Therefore, Klug & Smith was governed by the multi-employer collective bargaining
was negotiated in 1996.
The 1999 Contract Termination
Notices. The 1996-1999 collective bargaining agreement
between the associations and the Union had an expiration date of May 31, 1999. That
bargaining agreement contained a notice of termination provision at Section 3.1 which
of at least ninety (90) days prior to contract expiration in order for the collective bargaining
agreement to terminate rather than be renewed automatically at expiration.
The Union gave the following notice
timely to the ACEA and the ACEA on or about February
Re: Reopener Notice Master
Building Agreement Area I
Dear Mr. Hayden:
This will advise you the International Union
of Operating Engineers, Local No. 139 is reopening
the above-referenced collective bargaining agreement with your Association on its
May 31, 1999.
The representatives of Local No. 139 would
like to meet prior to the anniversary date for the
purpose of negotiating a successor agreement.
Please advise us of a date and place that will likely be convenient
and mutually agreeable to meet.
The notice the Union gave was to the
associations for the contractors and constituent contractor
associations the ACEA and the AGC had represented in connection with the 1996-1999
The ACEA and the AGC gave the
following notice to the Union on February 22, 1999:
Re: Notice Regarding the 1996-1999 Area
I Building Collective Bargaining Agreement
Dear Mr. Miller:
This notice is being given on behalf of the
Allied Construction Employers Association, Inc. and
the Associated General Contractors of Greater Milwaukee, Inc. (collectively the
notice is being given by the Associations and on behalf of contractors or constituent groups
bargaining authority the Associations held for the term of the 1996-1999 CBA.
Notice is hereby given by the Associations
of the intention for the CBA to terminate or be
amended when it expires on May 31, 1999. This notice is given pursuant to the provisions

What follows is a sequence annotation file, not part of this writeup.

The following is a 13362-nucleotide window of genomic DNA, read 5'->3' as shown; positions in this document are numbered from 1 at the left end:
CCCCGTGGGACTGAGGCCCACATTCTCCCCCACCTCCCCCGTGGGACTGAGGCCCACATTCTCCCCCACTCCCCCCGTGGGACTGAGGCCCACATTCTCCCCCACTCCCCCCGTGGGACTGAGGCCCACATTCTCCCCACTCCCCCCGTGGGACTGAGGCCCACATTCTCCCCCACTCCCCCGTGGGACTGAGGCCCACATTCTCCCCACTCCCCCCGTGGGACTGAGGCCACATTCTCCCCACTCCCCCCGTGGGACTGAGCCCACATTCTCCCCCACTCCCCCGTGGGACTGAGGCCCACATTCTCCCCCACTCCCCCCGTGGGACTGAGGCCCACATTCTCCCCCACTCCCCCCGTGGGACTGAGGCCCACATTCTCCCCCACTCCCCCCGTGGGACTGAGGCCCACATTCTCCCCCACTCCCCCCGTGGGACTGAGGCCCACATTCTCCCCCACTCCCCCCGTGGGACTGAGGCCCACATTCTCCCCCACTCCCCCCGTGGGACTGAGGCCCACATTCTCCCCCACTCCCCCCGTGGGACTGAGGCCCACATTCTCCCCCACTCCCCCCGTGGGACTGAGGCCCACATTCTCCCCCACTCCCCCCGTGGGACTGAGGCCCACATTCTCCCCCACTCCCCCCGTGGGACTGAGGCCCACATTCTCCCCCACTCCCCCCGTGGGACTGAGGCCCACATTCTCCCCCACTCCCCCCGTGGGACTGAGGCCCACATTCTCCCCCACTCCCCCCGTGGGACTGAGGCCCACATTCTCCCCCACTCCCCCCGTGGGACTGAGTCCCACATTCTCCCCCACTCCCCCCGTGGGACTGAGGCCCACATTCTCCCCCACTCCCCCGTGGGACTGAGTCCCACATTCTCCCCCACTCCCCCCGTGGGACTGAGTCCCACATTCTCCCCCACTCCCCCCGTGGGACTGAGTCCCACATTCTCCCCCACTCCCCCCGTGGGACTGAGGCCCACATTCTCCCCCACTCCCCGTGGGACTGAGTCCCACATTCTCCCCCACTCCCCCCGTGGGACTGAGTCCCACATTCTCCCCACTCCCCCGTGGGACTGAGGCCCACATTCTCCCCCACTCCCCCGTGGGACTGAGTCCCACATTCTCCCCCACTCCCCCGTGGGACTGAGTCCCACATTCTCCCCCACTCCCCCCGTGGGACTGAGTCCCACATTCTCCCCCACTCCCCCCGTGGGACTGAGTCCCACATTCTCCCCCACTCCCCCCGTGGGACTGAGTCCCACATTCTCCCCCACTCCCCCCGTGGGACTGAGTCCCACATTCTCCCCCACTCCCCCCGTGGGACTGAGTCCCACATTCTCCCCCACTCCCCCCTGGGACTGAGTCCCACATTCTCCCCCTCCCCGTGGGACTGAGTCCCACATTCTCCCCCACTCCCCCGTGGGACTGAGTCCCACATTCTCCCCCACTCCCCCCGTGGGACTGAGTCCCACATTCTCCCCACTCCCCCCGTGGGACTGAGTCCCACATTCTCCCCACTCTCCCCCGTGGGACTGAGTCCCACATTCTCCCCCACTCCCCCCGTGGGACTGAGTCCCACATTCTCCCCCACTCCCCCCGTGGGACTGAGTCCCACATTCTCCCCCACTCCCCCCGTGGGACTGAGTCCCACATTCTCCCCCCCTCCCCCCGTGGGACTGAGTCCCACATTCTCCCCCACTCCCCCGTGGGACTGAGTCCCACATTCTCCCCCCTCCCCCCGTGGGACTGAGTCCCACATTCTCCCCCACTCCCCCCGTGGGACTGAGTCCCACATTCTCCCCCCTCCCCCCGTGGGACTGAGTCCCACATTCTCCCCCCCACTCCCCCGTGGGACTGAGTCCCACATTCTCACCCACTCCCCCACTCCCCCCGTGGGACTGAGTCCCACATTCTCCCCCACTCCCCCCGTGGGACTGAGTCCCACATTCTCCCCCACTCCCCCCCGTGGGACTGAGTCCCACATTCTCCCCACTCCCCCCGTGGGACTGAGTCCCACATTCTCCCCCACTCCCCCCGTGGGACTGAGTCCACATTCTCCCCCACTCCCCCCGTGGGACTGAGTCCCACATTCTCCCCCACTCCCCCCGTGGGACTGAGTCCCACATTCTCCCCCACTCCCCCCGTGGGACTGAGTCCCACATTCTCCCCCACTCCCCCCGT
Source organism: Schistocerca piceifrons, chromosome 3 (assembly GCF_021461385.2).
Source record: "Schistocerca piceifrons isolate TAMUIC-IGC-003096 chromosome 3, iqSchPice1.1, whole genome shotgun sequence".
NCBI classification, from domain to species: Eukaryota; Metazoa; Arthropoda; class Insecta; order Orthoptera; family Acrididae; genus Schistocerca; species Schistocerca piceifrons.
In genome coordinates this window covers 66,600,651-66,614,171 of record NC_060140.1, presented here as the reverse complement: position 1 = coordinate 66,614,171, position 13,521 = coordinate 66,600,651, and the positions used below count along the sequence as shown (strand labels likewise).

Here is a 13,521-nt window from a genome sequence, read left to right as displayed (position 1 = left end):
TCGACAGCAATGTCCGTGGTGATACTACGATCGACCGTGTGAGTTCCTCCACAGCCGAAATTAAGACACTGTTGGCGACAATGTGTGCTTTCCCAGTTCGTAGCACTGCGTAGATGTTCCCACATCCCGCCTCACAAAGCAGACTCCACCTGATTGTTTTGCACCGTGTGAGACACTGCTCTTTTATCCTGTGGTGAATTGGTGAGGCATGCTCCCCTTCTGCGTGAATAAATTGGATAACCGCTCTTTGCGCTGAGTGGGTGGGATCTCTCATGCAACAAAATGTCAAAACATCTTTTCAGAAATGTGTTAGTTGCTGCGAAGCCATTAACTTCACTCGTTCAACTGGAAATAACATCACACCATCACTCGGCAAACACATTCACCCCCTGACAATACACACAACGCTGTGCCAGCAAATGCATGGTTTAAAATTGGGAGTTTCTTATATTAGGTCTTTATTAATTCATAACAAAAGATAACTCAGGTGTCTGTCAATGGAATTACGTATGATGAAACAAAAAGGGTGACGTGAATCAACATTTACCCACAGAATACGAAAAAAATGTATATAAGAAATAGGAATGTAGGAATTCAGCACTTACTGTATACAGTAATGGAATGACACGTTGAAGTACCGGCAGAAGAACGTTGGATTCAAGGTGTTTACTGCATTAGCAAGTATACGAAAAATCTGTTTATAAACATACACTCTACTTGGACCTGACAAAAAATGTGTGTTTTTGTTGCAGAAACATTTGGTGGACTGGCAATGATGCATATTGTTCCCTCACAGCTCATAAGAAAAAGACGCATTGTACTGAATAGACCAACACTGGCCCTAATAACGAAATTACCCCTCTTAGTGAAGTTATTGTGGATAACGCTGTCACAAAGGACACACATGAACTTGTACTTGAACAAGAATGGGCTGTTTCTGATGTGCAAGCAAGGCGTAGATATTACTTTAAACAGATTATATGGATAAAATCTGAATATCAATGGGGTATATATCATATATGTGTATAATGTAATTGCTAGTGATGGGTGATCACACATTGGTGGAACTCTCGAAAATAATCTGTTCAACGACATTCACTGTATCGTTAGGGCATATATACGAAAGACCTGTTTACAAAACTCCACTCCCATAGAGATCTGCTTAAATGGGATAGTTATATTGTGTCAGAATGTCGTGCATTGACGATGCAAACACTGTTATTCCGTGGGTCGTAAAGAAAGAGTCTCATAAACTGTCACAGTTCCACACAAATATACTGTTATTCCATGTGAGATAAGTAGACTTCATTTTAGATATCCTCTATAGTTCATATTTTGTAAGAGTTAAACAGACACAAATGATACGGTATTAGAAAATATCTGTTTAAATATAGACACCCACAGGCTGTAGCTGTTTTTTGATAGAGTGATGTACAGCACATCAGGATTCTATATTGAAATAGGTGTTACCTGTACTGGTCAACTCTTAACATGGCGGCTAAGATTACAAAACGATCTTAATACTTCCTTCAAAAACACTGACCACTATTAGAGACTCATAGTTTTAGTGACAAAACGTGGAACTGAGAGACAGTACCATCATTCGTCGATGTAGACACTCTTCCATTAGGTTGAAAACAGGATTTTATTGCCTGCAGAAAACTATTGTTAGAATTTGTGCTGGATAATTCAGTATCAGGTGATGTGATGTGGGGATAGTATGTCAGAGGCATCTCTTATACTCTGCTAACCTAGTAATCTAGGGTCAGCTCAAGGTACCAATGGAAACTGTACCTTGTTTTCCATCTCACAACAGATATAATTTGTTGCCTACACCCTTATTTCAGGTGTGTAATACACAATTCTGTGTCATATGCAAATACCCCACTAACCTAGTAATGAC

Section 3.1 of the CBA. Concurrent with this notice, the Associations are also giving
statutory notice to the Federal Mediation and Conciliation Service and the Wisconsin
We look forward to successful bargaining
negotiations this spring. We will be in contact with
you in the next few weeks to develop a schedule of meetings to begin the collective
Very truly yours,
Allied Construction Employers Association
No Bargaining Authorization in 1999. Klug
Smith was asked by the associations whether
or not it would give its bargaining authorization to either of the associations for the 1999
bargaining negotiations with the Union. On January 20, 1999, Klug & Smith declined
to give either
association its bargaining authority for the 1999 collective bargaining negotiations with the
Klug & Smith has never independently given Local 139 notice of its intent to withdraw
bargaining associations. Before collective bargaining negotiations began in 1999 Dick Platt,
the bargaining committee for the contractors, sent a letter to the Unions identifying the
who had given bargaining authority to the associations.
The 1999 Multi-Employer Collective
Bargaining Negotiations. The multi-employer
negotiations with the Union did not produce a successor labor agreement in 1999. The
a strike on or about around June 23, 1999; the strike lasted a couple of weeks and ended in
The collective bargaining negotiations were concluded around June or July of 2000. The
collective bargaining agreement has the term of June 1, 2000 through May 31, 2003.
At no time during the 1999-2000
multi-employer collective bargaining negotiations was the
status of Klug & Smith discussed by the associations or the Union. The Union asked no
of contractor representatives about the status of Klug & Smith. During negotiations,
confirmed the Union's receipt of the contractor list. The associations reiterated at the
bargaining table that they were representing the contractors and constituent contractor
named in Mr. Platt's letter.
Interim Agreements. In
connection with the strike in June, 1999, the Union approached
contractors who were currently performing work in Area I and asked them to sign Interim
Agreements. The Union used two types of Interim Agreements in that time frame. One was
association-represented contractors. The other was for independent signatory contractors.
Smith did not sign an Interim Agreement in 1999 and has not done so since that time. Klug
never requested that Local 139 bargain a successor contract with Klug & Smith.
Similarly, Local 139
has never requested that Klug & Smith bargain a successor contract with Local 139.
The Union has not approached Klug
& Smith as an independent signatory seeking to bargain
a labor contract with it in 1999, 2000 or 2001. After the multi-employer collective
agreement was signed in the summer of 2000, the Union began contacting many independent
contractors. The purpose of these contacts
was to obtain the agreement of the independent
signatory to be bound by the terms of the multi-employer collective bargaining agreement.
contact was made with Klug & Smith. Local 139 was not aware of any work
being performed by
Klug & Smith in Area I at that time.
Local 139 maintains a book in the regular
course of its business that lists all the signatory
contractors that work in Area I. The book is updated frequently and used by Local 139 staff
business representatives to determine if a particular contractor is signatory with the Union.
report from September 15, 2000 lists Klug & Smith as a signatory contractor that